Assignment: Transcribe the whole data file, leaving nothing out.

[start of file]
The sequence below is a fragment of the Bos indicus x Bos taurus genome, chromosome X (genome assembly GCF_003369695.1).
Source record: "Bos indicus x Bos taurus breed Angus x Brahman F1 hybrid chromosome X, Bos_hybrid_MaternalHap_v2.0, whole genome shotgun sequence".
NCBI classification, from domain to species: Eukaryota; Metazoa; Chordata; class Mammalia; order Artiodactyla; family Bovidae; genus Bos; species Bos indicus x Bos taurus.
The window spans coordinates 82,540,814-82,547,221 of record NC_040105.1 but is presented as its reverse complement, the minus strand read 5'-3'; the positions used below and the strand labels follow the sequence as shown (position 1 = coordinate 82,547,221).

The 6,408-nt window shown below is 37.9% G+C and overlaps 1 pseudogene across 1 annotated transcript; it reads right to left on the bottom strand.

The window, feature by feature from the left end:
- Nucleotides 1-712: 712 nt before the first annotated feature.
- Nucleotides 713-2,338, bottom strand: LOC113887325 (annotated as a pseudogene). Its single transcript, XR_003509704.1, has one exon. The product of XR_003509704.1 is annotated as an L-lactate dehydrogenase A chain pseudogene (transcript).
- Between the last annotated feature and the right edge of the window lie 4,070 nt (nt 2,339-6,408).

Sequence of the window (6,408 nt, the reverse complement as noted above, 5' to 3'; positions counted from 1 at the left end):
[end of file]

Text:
The sequence below is a fragment of the Bos indicus x Bos taurus genome, chromosome X (genome assembly GCF_003369695.1).
Source record: "Bos indicus x Bos taurus breed Angus x Brahman F1 hybrid chromosome X, Bos_hybrid_MaternalHap_v2.0, whole genome shotgun sequence".
NCBI classification, from domain to species: Eukaryota; Metazoa; Chordata; class Mammalia; order Artiodactyla; family Bovidae; genus Bos; species Bos indicus x Bos taurus.
The window spans coordinates 82,540,814-82,547,221 of record NC_040105.1 but is presented as its reverse complement, the minus strand read 5'-3'; the positions used below and the strand labels follow the sequence as shown (position 1 = coordinate 82,547,221).

The 6,408-nt window shown below is 37.9% G+C and overlaps 1 pseudogene across 1 annotated transcript; it reads right to left on the bottom strand.

The window, feature by feature from the left end:
- Nucleotides 1-712: 712 nt before the first annotated feature.
- Nucleotides 713-2,338, bottom strand: LOC113887325 (annotated as a pseudogene). Its single transcript, XR_003509704.1, has one exon. The product of XR_003509704.1 is annotated as an L-lactate dehydrogenase A chain pseudogene (transcript).
- Between the last annotated feature and the right edge of the window lie 4,070 nt (nt 2,339-6,408).

Sequence of the window (6,408 nt, the reverse complement as noted above, 5' to 3'; positions counted from 1 at the left end):